Statement of CSPI Nutrition Director Bonnie Liebman

The recent Tufts study purporting to show that butter is not linked to a higher risk of heart disease misleads the public. It comes as no surprise that a single food like butter is not linked to a higher risk of heart disease. The highly respected Cochrane Collaboration’s meta-analysis of 15 randomized clinical trials concluded that replacing saturated fat (from all sources) with polyunsaturated fats lowers the risk of heart attacks and other cardiovascular events. (That finding is consistent with clinical studies on blood cholesterol levels and well-designed analyses of observational studies). One would not expect any single food to matter, since people who eat butter don’t necessarily eat an overall diet that is high in saturated fat.

Furthermore, the new meta-analysis based its conclusion on cardiovascular disease on only four observational studies, and two of the four studies masked the impact of butter on the risk of cardiovascular disease by statistically “adjusting” for blood cholesterol levels.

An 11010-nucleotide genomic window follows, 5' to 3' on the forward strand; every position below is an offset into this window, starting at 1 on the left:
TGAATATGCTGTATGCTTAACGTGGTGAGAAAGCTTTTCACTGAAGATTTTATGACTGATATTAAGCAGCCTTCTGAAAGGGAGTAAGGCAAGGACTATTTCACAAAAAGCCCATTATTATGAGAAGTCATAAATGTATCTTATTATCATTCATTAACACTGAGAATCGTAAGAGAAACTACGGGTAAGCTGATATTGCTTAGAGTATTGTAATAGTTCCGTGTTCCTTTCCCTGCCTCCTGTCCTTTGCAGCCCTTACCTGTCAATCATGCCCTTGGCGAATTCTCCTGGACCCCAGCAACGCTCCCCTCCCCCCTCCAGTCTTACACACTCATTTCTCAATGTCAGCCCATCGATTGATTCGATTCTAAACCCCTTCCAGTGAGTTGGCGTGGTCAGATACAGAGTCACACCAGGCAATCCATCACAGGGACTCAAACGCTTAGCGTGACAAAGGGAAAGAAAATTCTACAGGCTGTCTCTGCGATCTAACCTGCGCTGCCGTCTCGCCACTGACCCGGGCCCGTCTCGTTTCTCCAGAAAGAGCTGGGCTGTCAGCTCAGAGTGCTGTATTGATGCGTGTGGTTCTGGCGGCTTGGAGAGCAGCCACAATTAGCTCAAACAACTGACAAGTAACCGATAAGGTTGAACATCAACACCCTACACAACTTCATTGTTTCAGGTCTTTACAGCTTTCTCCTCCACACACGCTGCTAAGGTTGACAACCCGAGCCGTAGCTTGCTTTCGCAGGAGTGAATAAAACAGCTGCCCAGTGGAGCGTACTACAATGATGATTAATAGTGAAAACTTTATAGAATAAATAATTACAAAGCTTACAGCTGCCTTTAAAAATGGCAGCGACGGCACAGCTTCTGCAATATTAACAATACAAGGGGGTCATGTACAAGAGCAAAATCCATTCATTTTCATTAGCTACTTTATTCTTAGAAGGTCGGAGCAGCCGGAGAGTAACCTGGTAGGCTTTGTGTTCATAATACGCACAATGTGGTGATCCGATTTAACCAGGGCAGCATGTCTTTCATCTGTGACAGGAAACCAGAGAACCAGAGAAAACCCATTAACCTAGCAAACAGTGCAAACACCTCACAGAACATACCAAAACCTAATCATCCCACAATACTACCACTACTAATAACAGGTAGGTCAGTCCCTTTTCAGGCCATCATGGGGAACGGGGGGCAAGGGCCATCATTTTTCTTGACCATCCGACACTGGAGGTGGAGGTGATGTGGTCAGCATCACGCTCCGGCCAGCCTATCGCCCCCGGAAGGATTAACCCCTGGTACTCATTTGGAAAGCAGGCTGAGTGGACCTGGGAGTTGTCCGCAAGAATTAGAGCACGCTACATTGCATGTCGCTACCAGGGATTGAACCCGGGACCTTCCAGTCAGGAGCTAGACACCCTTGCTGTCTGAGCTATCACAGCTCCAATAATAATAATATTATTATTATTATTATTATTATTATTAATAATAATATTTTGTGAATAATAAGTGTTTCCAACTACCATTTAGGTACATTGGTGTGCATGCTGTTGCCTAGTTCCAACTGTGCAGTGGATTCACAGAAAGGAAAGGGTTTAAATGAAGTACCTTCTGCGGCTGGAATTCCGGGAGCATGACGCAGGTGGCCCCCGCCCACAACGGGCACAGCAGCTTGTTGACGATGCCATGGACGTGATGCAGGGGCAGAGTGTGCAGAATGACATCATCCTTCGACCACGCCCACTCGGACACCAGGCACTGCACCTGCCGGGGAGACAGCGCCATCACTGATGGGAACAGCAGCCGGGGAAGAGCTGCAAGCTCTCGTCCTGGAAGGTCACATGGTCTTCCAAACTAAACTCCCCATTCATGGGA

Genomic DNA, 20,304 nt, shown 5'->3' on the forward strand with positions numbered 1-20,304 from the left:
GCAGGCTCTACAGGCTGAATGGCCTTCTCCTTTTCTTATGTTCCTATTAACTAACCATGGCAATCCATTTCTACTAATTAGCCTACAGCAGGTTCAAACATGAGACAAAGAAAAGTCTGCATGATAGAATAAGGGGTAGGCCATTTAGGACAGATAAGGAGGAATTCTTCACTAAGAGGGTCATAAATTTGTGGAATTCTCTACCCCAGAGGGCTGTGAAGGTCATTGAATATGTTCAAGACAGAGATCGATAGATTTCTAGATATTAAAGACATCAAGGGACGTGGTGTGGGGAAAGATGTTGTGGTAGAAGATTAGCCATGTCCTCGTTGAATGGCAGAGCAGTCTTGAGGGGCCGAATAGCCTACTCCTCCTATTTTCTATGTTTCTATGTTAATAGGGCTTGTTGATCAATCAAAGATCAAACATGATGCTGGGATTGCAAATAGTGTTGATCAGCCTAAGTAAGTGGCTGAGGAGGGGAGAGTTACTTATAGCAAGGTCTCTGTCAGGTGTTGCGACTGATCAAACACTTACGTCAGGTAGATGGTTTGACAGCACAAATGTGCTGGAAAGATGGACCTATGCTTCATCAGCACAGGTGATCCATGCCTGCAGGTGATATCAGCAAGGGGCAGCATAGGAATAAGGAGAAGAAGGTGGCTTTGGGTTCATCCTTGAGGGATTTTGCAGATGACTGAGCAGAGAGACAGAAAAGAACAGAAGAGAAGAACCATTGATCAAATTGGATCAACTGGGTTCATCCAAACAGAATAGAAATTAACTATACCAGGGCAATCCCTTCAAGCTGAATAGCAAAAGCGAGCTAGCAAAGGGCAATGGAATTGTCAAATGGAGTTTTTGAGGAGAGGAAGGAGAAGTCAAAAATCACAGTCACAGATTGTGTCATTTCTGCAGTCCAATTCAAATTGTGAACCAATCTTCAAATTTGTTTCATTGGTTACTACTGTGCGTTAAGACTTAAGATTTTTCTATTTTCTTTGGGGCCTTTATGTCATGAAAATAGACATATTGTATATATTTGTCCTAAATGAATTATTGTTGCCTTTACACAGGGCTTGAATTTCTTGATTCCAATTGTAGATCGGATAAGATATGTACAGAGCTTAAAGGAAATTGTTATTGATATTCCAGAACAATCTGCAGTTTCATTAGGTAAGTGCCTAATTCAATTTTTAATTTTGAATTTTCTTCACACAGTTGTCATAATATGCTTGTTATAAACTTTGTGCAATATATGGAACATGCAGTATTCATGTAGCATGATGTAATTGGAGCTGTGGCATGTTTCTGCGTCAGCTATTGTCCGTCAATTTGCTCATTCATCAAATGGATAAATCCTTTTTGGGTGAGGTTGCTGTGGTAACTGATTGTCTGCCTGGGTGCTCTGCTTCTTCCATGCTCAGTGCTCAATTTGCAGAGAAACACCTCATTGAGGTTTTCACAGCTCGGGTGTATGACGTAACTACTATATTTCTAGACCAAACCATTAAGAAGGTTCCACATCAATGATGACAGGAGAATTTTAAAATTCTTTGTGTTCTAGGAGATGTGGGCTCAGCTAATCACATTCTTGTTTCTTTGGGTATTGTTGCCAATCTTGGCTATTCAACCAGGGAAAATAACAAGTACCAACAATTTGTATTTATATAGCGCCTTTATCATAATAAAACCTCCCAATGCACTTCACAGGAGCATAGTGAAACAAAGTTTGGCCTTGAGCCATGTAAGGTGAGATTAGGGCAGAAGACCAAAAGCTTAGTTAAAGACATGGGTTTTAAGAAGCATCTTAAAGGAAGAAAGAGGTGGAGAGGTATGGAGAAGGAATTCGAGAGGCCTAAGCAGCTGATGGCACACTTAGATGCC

The American Heart Association and American College of Cardiology, in partnership with the National Heart, Lung, and Blood Institute, the 2015 Dietary Guidelines for Americans, and other health authorities recommend replacing foods that are high in saturated fat (like red meat, cheese, and butter) with foods that are high in polyunsaturated fats (like nuts, fish, and salad dressings). The new study acknowledges that unsaturated oils and spreads are healthier than butter—the key takeaway message for consumers. Yet most people will simply hear that butter is a harmless or healthy food, thanks to headlines with various permutations of the “butter is back” myth which is based on questionable evidence.